The Untold Truth Of Rooney Mara

Rooney Mara, Hollywood's enigmatic leading lady, has always let her work speak for itself. She isn't on social media (unlike most celebs nowadays), offers few press interviews except to discuss her projects, and is a true artist, putting her all into every role she's played — from a tatted goth hacker to a 1950s shopgirl.

Despite her on-camera successes, she's not a fan of the limelight. In a 2013 Vogue interview, she said she finds the whole red carpet experience a nightmare. "There are all these photographers, and they're all screaming at you," she explained. "And usually there's a party at the other end of it, so it's not even like I have solace at the end of the carpet! It's like then I have to walk into my other nightmare!"

Because Mara is generally a private person, there's a lot about her that fans might not know. Here's the untold truth of Rooney Mara.

Rooney Mara's family is basically NFL royalty

Rooney Mara and her family have strong connections to the National Football League. Her father's family (the Mara family) founded the team the New York Giants, and her mother's family, the Rooneys, founded the Pittsburgh Steelers, as noted by Vogue. Though football runs in her blood, Rooney Mara, along with her actress sister Kate Mara, chose theatrics over sports. 

In 2015, Rooney Mara told comedian Seth Meyers on his late-night show that she was always at football games as a child, despite sometimes not wanting to be there. "I hated it," she told Meyers, who then proceeded to ask why. She explained, "Because we would always go after church and I'd have to wear like tights and a little outfit, and it was like everyone else was in their sweatpants eating like crappy food and I was in my little Sunday church clothes." 

Rooney Mara got into the entertainment business because of her mom

In an interview with Vogue, Rooney Mara credited her mom for introducing her and her sister to old black-and-white movies at a young age.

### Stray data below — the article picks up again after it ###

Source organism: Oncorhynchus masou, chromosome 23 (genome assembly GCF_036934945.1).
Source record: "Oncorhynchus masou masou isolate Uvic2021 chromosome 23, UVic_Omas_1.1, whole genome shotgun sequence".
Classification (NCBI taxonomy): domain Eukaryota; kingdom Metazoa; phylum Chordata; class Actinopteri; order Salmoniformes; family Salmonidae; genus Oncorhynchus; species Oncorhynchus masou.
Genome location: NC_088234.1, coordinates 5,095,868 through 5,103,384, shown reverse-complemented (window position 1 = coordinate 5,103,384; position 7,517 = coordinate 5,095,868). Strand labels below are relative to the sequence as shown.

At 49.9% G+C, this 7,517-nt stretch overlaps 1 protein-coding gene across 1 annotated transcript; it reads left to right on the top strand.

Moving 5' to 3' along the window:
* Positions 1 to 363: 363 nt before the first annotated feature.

This early education prompted a growing Rooney Mara to audition and be cast as a crow in a community production of The Wizard of Oz, which afterwards led her to realize she may not be fit for stage acting. "I was so horrified to be out in front of everyone that I couldn't remember my one little line ... and that was the end of my thespian career," she told Vogue. 

Even in 2013, Mara said she still hadn't overcome her fear of live performing. "I would like to do a play someday," she told Vogue. "But I find it really scary. I hate being onstage." For her, even a first day on set "is like the first week of school" with "new people." She noted, "I always get nervous in the beginning. But you know, it's so intimate [that] you get used to it."

Rooney Mara's earlier gigs included a remake of a classic horror film

Rooney Mara began auditioning for roles at 18 years old, and, like many now-successful actors and actresses, she appeared as a guest on Law & Order: SVU early on in her career. "It couldn't have been more exciting for me. It's an experience I hold very dear to my heart," she told the HuffPost of her 2006 episode

While now she sticks to "dark, cerebral, deeply romantic" films, back then, Rooney Mara auditioned for everything, which wasn't actually easy for her to do. "Auditioning is like going on a job interview. You have to wear a certain outfit and behave a certain way and play the game a little bit, and I'm just not good at that. I'm really not," she told Vogue.

Later on, Rooney Mara appeared in a couple of indie films like Youth in Revolt before trying her hand at horror with 2010's remake of A Nightmare on Elm Street, which she later told the HuffPost was a tough movie to make. "I didn't love the experience, but I would never take it back because I feel like I learned something from it and it brought me to my next job," Rooney Mara said.

Rooney Mara first gained recognition in this social media-centered film

Rooney Mara's short, but sweet scene-stealing role in 2010's The Social Network, which was directed by David Fincher, was a turning point in her acting career. In the film's opening, Mara plays Erica Albright, a whip-smart fictional character who, at a college bar, dumps the inventor of Facebook, Mark Zuckerberg, played by Jesse Eisenberg. That small role — and the ones leading up to it — landed her the leading role of Lisbeth Salander in The Girl with the Dragon Tattoo, also directed by Fincher.

Mara, a relative unknown in the movie world at that point, reportedly beat out actresses like Ellen Page and Carey Mulligan for the role of Salander in the English-language film adaptation of Stieg Larsson's first entry of the Millennium Trilogy book series, The Girl with the Dragon Tattoo, as reported by IndieWire.

Rooney Mara later told Variety that, following The Social Network, she "was re-inspired to give it my all," and that she did. 

Rooney Mara went full method in Girl with the Dragon Tattoo